In today’s music, the kick drum is one of the most important elements. It provides the foundation for the rest of the instruments to follow and can make or break a track. Learning how to fit your kick and bass together is a really important skill.
The kick drum sits in the same frequency range as the bass line, these two elements need to work together for your track to pump. That’s why it’s important to get your kick drums and bass lines working together perfectly, and that’s where EQ and compression come in. Both of these tools can be used to make space for the kick drum and bass line to work together perfectly.
Even science agrees – the co-author of a study from 2018, Dr. Sylvie Nozaradan, commented that their findings strongly suggest that the bass exploits a neurophysiological mechanism in the brain – essentially forcing it to lock onto the beat. I shit you not – https://neurosciencenews.com/bass-music-frequency-9703/
You literally need a solid low end for people to catch your groove.
Follow these steps every time and you’ll soon find you are nailing this all important area.
How To Use EQ to Make Space for The Kick Drum
If you read my previous blog about making space for your kick drums and have followed that tip, your Kick drum and bass line should already be working together. They should have a different centre frequency.
Even if your bass and kick are working together you can make some quick EQ moves to make them punch out.
The technique is very simple. All you need to do is identify the centre frequency of your kick drum and using your favourite EQ plugin, create a dip at that frequency in your bass channel (or even group bus)
You should start with a gentle dip of 2-3 db and gradual slope. Take a listen and see how it sounds. Adjust to taste.
Play around with both the amount you lower the frequency by and the Q width. If you’ve got good monitoring you’ll know when it’s right. Make sure you cross check with headphones in case your room has some bass issues (hint: most rooms do).
Generally if you make a deep narrow notch, it’s not going to sound very natural
Superimposed image of EQ settings for Bass and Kick to get a better low end
The image on the left shows an example of what the EQ’s for the bass and kick may look like. The green potentially the bass and the yellow potentially the kick drum.
You can go a bit further by pushing that frequency up a little bit on your kick drum channel – be careful no to overdo it though.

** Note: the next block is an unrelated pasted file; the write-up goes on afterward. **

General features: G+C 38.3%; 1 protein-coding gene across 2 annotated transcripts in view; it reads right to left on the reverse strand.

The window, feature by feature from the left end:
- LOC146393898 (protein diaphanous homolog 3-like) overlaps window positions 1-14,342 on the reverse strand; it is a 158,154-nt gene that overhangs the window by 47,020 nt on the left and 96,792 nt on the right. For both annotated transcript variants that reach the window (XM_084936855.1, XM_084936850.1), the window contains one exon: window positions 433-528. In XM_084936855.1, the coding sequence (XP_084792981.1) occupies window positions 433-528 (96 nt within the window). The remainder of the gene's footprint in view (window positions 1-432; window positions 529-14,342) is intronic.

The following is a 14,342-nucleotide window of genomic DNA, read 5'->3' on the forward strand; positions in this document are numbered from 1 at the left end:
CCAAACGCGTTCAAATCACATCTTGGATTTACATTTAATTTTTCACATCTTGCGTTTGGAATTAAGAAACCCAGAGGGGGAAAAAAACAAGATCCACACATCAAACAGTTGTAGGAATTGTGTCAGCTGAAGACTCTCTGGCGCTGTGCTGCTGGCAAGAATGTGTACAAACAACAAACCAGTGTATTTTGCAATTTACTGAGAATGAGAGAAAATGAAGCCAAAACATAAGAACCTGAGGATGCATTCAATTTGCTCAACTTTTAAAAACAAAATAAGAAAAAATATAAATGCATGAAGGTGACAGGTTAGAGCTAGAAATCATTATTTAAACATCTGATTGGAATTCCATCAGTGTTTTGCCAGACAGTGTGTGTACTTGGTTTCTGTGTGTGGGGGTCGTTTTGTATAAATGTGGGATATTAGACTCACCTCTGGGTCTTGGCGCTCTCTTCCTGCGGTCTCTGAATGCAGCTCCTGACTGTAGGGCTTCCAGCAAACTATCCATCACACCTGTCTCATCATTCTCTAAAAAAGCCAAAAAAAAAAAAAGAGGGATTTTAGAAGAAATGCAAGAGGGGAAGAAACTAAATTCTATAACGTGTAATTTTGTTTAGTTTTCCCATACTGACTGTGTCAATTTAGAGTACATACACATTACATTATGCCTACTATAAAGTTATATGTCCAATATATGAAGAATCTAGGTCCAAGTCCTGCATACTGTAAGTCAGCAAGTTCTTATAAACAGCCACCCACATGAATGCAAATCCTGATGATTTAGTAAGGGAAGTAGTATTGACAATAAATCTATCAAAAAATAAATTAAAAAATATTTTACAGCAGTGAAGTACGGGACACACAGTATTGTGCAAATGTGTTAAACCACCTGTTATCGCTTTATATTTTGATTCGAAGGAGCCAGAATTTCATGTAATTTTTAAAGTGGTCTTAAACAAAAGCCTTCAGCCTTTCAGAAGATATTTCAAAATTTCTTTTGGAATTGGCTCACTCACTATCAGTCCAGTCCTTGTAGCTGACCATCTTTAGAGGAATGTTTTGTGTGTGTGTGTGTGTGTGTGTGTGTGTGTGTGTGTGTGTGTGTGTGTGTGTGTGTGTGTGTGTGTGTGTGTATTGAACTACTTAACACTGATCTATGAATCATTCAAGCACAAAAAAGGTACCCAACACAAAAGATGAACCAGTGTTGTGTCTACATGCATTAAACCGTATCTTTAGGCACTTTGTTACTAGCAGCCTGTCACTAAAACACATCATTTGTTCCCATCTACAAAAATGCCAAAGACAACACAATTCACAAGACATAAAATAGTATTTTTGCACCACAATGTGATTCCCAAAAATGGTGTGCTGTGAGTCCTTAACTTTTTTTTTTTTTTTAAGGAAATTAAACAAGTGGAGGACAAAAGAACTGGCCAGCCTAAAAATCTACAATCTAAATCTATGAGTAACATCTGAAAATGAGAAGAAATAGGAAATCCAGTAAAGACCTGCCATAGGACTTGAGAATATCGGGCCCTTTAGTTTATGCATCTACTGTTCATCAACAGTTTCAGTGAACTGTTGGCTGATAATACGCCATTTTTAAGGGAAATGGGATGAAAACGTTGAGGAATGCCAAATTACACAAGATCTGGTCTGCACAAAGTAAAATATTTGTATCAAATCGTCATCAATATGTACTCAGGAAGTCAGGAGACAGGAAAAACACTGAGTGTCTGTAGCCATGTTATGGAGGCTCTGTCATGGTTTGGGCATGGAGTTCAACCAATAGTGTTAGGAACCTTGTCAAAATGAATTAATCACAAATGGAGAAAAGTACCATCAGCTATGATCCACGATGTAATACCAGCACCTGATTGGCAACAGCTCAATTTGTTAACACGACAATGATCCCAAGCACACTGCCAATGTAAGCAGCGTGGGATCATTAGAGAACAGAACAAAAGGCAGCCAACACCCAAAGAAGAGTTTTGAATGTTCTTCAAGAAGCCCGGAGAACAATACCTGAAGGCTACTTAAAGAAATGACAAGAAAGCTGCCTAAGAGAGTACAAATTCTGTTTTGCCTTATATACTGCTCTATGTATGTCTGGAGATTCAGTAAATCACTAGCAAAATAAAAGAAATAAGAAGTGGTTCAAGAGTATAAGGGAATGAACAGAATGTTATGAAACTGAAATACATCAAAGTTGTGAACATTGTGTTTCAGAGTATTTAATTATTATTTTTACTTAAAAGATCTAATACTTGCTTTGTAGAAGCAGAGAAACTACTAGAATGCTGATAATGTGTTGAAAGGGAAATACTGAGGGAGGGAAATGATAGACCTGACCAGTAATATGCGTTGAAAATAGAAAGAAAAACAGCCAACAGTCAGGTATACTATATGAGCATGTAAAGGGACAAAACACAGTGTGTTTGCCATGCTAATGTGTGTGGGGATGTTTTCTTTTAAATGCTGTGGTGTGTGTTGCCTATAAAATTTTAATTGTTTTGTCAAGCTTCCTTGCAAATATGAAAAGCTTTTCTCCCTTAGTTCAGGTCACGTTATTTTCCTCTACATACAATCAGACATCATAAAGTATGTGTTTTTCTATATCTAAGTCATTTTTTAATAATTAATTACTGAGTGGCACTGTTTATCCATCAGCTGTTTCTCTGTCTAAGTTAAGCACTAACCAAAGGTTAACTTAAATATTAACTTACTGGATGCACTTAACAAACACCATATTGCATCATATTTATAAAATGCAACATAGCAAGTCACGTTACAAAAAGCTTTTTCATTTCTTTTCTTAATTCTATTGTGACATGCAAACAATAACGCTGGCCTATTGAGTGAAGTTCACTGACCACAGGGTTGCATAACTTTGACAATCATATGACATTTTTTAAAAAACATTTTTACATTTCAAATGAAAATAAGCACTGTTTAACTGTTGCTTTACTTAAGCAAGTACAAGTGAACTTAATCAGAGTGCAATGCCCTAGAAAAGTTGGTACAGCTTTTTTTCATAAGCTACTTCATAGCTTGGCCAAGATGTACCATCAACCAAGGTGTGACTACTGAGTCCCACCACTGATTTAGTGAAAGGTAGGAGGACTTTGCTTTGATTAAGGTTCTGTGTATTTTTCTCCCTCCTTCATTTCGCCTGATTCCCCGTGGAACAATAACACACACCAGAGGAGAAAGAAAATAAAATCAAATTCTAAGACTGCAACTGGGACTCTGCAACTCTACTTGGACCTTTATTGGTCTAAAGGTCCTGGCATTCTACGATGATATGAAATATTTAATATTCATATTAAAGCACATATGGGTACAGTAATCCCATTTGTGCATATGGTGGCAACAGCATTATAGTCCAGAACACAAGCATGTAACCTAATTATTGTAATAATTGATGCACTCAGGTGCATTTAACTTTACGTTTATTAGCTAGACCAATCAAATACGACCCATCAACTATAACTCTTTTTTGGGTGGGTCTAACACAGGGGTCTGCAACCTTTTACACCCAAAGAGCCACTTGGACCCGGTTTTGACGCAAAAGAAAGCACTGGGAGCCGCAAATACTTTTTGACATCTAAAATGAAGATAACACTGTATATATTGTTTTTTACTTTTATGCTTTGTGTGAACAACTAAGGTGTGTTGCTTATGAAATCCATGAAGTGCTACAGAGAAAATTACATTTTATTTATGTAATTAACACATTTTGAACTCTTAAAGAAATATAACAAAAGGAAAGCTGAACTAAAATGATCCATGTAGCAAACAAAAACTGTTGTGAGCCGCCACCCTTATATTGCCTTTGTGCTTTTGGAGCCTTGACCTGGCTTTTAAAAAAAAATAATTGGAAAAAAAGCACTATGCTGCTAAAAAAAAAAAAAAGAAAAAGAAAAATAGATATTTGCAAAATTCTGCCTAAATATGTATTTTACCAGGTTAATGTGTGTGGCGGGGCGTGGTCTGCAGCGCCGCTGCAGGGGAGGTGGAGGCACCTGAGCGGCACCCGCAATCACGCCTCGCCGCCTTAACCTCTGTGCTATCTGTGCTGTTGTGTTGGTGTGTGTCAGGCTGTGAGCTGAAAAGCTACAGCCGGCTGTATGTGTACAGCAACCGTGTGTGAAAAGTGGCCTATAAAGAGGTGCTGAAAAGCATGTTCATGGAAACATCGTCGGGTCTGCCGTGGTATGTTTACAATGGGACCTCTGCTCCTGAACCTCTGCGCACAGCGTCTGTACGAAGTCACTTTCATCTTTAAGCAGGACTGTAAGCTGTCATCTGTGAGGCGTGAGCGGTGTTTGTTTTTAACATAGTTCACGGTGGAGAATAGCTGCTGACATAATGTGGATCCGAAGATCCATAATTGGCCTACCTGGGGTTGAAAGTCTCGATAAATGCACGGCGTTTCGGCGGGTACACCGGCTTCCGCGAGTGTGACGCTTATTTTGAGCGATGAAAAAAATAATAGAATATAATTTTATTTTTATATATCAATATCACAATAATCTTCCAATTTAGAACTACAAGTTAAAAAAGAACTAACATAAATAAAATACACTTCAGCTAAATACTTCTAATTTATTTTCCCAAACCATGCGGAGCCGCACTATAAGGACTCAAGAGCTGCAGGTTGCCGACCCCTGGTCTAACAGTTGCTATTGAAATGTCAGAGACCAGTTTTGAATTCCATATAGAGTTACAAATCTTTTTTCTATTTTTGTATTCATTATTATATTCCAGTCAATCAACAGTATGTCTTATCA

Create a bit more space for the bass line, by gently carving out some of the frequency above and below the centre frequency.
Once you’ve done that, you can repeat the process for the centre frequency of the bass line. This works better when your bass line returns to your tonic note frequently.
How To Use Compression To Make Space for the Kick Drum
Attack settings for Kick Drums
Using compression to shape the transient of the kick drum will help you get the sound to sit perfectly.
A slow attack with a longer release will let the transient pop through but bring down the body of the sound, making room for other elements.
Play with your attack time, till it sounds right. Make sure your release time is long enough to compress the body, but short enough so that the compressor has released before the next kick hits. Use this tool as a guide for your release time.
Then you can experiment with the ratio to see how far you want to push the rest of it down. Different songs will need different settings, so you should play to find out what works for your song.
Side-chain compression to make way for the Kick Drum
Side-chain compression is where you compress one signal based on the peak of another signal.
In this case you want to compress the bass when the kick drum hits.
Using a compressor with a side chain feature, set the compressor to feed the side chain with the signal from the kick drum.
Start with a ration at around 2:1.Set a fast attack time and a fast to medium release time to start. Solo your kick and bass so you can listen to the effect. Experiment with these till you are happy with the result.
You can choose to have a more natural sound by keeping everything tame, or go more extreme for a pumping sound.
Tips for getting the perfect low end sound.
Some things to remember.
- Experiment with your compression settings – if it works, it works…
- Your low end doesn’t live in isolation always check how it sounds against the whole mix
- Your room isn’t perfect (well for 99.9% of people) and low end is the most problematic in most rooms so make sure you compare to references and check through multiple sets of speakers – If you have 2 sets of monitors that can help, but check in your car and your phone
- Don’t go crazy adding plugins – get it to sound balanced before you start to add some spice
- When you do add spice – do it on your group buss
- Adding a form of saturation (clipping, valve distortion, etc) to your bass will help it pop out of smaller speakers
- Always check your mix in mono and do it often
You need to have a powerful bass for most genres of music these days. Scientists are even establishing that it is the low end that helps us lock into the rhythm of a song.
By carefully applying some simple EQ and compression techniques you can get a better result. Repeat this often and you will nail it every time.
The flow really breaks down to
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